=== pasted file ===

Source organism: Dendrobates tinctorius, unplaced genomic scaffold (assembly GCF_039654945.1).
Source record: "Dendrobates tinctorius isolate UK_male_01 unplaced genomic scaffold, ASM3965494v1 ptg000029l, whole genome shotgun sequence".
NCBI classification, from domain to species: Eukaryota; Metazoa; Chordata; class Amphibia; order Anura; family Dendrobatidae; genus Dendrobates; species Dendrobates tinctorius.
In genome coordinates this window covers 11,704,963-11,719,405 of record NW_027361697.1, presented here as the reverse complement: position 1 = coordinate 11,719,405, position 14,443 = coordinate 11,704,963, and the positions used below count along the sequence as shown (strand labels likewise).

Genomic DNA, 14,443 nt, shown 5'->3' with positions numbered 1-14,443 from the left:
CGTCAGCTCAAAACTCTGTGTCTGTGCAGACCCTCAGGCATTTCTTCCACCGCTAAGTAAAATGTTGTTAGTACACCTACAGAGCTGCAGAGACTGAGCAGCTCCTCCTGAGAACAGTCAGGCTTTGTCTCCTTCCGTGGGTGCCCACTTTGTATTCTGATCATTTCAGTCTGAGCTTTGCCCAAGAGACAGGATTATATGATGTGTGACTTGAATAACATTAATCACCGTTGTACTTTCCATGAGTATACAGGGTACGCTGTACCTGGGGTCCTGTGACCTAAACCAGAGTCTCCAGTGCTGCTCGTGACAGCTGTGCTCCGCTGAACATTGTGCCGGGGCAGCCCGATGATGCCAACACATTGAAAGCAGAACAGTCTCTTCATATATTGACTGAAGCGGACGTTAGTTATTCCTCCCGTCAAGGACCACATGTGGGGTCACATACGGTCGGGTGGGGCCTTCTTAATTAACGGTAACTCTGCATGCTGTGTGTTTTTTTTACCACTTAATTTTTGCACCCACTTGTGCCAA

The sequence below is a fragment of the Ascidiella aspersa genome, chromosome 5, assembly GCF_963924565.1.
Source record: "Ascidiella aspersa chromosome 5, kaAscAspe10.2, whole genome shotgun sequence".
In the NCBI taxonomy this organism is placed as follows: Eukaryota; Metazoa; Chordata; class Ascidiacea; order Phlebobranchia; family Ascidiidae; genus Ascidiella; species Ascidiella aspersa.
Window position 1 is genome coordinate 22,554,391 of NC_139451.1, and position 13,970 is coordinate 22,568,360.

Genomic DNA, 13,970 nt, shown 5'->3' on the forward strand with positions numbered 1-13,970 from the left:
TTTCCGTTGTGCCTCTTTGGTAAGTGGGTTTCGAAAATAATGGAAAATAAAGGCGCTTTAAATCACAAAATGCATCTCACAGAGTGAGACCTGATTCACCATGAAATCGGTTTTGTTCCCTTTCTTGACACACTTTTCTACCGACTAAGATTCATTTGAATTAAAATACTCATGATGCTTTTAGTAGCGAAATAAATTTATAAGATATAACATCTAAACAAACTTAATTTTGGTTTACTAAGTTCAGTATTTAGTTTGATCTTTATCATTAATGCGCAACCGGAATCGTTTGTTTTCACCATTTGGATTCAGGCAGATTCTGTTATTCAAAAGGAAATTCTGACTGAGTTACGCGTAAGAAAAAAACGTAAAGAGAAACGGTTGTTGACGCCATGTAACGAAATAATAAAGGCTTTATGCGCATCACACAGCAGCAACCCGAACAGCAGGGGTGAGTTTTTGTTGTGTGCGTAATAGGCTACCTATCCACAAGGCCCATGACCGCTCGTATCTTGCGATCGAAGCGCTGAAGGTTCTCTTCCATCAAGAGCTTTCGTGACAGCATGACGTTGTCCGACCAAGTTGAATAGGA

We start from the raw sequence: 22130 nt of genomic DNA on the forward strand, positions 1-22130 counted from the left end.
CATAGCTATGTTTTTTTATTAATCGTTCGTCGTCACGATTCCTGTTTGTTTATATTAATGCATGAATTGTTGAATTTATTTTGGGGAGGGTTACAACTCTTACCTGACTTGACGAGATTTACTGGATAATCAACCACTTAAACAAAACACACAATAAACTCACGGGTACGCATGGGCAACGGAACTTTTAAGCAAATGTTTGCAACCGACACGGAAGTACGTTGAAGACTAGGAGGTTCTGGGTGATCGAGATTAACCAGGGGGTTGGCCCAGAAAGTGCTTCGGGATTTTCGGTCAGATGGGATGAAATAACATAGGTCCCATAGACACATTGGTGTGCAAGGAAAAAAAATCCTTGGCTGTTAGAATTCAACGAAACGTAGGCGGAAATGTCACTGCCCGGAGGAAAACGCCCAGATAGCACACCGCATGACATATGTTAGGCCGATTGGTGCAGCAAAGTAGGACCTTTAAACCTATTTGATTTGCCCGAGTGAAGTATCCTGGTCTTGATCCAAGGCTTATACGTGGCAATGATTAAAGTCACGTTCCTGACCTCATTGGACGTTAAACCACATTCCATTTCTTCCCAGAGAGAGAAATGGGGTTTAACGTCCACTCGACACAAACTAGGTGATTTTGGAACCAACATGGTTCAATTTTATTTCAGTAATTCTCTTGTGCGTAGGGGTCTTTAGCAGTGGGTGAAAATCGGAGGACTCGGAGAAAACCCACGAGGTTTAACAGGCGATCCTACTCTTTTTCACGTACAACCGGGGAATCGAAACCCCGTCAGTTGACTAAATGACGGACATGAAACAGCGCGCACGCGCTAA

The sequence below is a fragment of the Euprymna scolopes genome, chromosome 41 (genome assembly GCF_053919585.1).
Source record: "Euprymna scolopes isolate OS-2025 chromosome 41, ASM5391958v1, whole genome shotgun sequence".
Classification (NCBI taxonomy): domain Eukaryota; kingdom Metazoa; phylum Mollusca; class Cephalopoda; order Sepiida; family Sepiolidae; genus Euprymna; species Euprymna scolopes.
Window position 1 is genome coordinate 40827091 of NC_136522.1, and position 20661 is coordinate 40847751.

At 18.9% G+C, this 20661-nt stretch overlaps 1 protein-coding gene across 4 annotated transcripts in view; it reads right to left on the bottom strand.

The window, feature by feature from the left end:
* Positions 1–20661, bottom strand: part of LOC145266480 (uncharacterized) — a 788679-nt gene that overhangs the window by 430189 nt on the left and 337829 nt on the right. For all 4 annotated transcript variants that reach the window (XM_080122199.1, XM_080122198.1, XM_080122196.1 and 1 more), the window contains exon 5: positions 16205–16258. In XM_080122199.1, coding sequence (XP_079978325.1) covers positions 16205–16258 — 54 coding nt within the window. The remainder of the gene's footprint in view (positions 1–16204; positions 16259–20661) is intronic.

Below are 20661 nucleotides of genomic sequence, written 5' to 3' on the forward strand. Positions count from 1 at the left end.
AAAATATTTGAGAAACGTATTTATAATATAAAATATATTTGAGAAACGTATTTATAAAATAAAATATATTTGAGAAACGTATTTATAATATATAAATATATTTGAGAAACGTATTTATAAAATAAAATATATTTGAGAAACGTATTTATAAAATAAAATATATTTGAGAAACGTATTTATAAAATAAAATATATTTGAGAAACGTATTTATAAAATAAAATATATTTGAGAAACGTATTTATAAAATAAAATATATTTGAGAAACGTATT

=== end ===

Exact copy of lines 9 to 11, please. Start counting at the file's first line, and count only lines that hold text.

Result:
In the NCBI taxonomy this organism is placed as follows: Eukaryota; Metazoa; Chordata; class Ascidiacea; order Phlebobranchia; family Ascidiidae; genus Ascidiella; species Ascidiella aspersa.
Window position 1 is genome coordinate 22,554,391 of NC_139451.1, and position 13,970 is coordinate 22,568,360.

Genomic DNA, 13,970 nt, shown 5'->3' on the forward strand with positions numbered 1-13,970 from the left: